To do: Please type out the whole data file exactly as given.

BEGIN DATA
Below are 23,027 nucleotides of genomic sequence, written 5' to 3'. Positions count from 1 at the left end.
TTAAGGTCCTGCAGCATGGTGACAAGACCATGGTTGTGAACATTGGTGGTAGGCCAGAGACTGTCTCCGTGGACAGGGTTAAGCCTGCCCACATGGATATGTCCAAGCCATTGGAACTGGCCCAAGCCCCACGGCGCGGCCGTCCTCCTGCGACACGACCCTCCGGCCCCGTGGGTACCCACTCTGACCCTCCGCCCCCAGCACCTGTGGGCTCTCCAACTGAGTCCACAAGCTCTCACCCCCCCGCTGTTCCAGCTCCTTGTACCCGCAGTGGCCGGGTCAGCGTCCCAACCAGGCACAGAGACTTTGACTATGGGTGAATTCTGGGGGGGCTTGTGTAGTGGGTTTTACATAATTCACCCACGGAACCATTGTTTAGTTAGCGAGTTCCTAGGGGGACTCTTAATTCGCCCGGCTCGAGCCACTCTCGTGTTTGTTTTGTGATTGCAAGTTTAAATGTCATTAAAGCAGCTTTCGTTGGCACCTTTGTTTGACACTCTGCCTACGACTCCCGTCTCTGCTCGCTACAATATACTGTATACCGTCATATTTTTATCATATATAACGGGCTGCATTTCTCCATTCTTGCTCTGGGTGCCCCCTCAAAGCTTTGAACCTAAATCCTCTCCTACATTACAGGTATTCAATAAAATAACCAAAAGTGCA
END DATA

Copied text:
Below are 23,027 nucleotides of genomic sequence, written 5' to 3'. Positions count from 1 at the left end.
TTAAGGTCCTGCAGCATGGTGACAAGACCATGGTTGTGAACATTGGTGGTAGGCCAGAGACTGTCTCCGTGGACAGGGTTAAGCCTGCCCACATGGATATGTCCAAGCCATTGGAACTGGCCCAAGCCCCACGGCGCGGCCGTCCTCCTGCGACACGACCCTCCGGCCCCGTGGGTACCCACTCTGACCCTCCGCCCCCAGCACCTGTGGGCTCTCCAACTGAGTCCACAAGCTCTCACCCCCCCGCTGTTCCAGCTCCTTGTACCCGCAGTGGCCGGGTCAGCGTCCCAACCAGGCACAGAGACTTTGACTATGGGTGAATTCTGGGGGGGCTTGTGTAGTGGGTTTTACATAATTCACCCACGGAACCATTGTTTAGTTAGCGAGTTCCTAGGGGGACTCTTAATTCGCCCGGCTCGAGCCACTCTCGTGTTTGTTTTGTGATTGCAAGTTTAAATGTCATTAAAGCAGCTTTCGTTGGCACCTTTGTTTGACACTCTGCCTACGACTCCCGTCTCTGCTCGCTACAATATACTGTATACCGTCATATTTTTATCATATATAACGGGCTGCATTTCTCCATTCTTGCTCTGGGTGCCCCCTCAAAGCTTTGAACCTAAATCCTCTCCTACATTACAGGTATTCAATAAAATAACCAAAAGTGCA